I love to argue, but there are some things that I resent even being asked to argue about: evolution vs. “intelligent design”, Holocaust denial, the 9/11 “truthers”, people who believe that the world is run by extraterrestrial reptoids disguised as Jews….
    And then there’s these people. I am old enough to remember the first days of AIDS, albeit barely. I was in high school when ACT/UP was hitting the streets, and the full force of all the death in the gay communities didn’t really touch me. But I did become aware of sex and death at the same time, and how closely those two could be linked. I also remember AZT, and how people could die from that faster than from the disease itself.
    And maybe it’s that memory that resonates somewhere deep in the collective memory of the HIV-deniers, rather than the horror of the die-offs. After all, we got screwed once by the pharmacy companies, why should we trust them now?
    But I think that there’s something else pushing the HIV deniers. I think the attraction of conspiracies like this is much the same as the attraction of believing in gods and devils as the source of disease, even when the evidence tells you otherwise. Which, really, would you like to believe? That AIDS is the result of deliberate, calculated malice motivated by greed? Or that it arose accidentally out of inchoate forces of nature alternately working against and with one another?
    The former option may be horrible, but it’s not as scary as the latter for most people. It at least implies that there’s a controlling force behind all this horror and pain and death, and if only we can overcome the malice focusing that force for evil, then we can control it ourselves — for good.
    The latter is, to most people, a horrible thing that they don’t want to deal with: there was no meaning, right or wrong, behind the pain and deaths of those people. It was not malice on the part of nature, but just the way things happen.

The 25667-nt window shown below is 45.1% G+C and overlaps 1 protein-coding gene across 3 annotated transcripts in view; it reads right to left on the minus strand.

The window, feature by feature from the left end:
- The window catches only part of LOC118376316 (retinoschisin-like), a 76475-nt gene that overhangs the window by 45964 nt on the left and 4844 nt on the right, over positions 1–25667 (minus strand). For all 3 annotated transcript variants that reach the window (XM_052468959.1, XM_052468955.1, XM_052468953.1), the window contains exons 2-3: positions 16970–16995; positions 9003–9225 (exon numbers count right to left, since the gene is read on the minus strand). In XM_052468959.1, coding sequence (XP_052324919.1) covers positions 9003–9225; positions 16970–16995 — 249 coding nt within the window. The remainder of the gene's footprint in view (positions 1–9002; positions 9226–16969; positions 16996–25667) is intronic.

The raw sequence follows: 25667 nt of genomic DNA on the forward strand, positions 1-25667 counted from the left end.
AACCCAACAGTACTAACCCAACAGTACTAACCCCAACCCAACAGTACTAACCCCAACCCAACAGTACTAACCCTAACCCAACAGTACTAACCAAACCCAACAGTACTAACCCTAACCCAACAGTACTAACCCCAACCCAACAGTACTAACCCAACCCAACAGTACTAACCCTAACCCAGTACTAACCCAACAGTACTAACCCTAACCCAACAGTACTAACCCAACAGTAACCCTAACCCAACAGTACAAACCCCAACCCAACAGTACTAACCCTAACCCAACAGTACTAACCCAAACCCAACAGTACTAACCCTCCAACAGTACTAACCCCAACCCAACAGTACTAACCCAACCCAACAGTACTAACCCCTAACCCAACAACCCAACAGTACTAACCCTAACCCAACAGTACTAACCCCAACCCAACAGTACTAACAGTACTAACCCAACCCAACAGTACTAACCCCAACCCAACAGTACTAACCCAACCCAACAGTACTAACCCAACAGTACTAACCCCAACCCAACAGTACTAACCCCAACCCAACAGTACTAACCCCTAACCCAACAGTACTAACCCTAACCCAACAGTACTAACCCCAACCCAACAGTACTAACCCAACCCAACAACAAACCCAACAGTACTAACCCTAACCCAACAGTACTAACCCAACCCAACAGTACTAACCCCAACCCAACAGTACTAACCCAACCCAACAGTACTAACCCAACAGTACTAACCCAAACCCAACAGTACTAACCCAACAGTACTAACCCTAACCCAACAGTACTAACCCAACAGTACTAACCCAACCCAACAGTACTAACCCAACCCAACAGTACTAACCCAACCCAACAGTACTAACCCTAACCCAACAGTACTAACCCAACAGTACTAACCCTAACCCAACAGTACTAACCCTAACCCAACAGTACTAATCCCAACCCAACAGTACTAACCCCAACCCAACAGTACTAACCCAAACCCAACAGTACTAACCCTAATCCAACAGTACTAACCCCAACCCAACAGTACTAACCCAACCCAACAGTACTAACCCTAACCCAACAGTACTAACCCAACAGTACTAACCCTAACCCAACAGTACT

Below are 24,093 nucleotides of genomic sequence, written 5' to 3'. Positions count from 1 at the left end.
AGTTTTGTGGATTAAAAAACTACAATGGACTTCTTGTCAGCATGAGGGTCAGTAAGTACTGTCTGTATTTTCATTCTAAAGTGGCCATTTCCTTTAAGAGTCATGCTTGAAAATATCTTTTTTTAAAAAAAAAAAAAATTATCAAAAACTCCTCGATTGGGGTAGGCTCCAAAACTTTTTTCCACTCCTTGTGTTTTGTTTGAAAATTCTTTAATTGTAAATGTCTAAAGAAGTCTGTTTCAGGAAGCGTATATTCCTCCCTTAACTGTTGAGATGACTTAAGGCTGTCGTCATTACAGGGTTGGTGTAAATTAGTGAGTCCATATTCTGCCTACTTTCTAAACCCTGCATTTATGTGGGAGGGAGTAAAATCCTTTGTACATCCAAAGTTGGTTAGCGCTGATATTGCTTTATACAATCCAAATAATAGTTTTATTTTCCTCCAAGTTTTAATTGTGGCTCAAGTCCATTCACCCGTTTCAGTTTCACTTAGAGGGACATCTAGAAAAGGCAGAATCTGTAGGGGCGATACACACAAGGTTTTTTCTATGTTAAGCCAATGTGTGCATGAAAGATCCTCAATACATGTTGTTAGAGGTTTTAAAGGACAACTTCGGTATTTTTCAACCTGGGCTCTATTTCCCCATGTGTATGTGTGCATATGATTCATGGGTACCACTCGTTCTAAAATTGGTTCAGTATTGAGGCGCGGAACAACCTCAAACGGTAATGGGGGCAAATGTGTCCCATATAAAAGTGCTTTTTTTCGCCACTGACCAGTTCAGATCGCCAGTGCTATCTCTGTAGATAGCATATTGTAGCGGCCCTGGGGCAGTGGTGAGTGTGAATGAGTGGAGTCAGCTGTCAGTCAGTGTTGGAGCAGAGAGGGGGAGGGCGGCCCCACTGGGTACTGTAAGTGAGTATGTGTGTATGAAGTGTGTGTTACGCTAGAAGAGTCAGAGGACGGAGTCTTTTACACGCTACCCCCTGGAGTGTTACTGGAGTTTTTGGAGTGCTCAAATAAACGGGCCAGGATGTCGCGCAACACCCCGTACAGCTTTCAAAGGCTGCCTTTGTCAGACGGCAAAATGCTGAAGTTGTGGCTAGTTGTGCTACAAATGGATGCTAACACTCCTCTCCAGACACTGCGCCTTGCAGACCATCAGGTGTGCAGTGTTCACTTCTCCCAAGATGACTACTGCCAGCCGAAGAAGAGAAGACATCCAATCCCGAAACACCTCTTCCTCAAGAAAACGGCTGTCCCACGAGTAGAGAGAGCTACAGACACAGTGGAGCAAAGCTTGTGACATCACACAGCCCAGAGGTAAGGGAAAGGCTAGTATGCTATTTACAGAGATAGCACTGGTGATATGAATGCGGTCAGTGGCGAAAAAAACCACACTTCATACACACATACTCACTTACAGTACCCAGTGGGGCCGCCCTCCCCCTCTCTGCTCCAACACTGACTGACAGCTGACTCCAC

Conspiracy theories are the mythology of the modern era. They’re the way that people impose order on a world that seems out of control. The hateful, omnipotent powers that they invent might be scary, but not as terrifying as chaos.

  2. says

    Thanks for sending me the link Greta, it’s a great essay and raises an important point about a source of denialism. I’ve linked you from denialism blog.

  3. says

    It is sad that we’re going to see the epidemic of HIV and AIDS happen all over again because people forget their history.
    I lived through it in the late 80′s. It was horrible and I lost 3 good friends to the disease.
    Another friend of mine has lost dozens of friends.
    But it’ll happen again because people in the U.S. seem to have the memory span of a gnat.

  4. says

    I was 7 when the Sabin vaccine was licensed for use, and we – my brothers and sisters and I – went to the local elementary school to stand in line for hours to get one of those magic sugar cubes. I was too young to really understand polio – my brother, who was 13, remembers the fear much better than I. But what I do remember – so clearly for such an early memory – is the emotions of all those mothers standing in the hot sun on the playground waiting in line – the overwhelming gratitude and relief and joy. My little brother was 4 and remembers nothing of those days.
    You’re absolute right about memory and the lack thereof.
    Chris is also right about why people love conspiracy theories, I think; random is so hard to deal with.

  5. says

    Very good post Greta.
    What is relaly unconscionable is people like South African president Thabo Mbeki who promote bogus cures for AIDS and who publicly question and cast doubt on HIV being the cause of AIDS. Especially for the people in his own country who might not know any better, when they hear such nonsense from an authority figure such as him, the consequences can be deadly.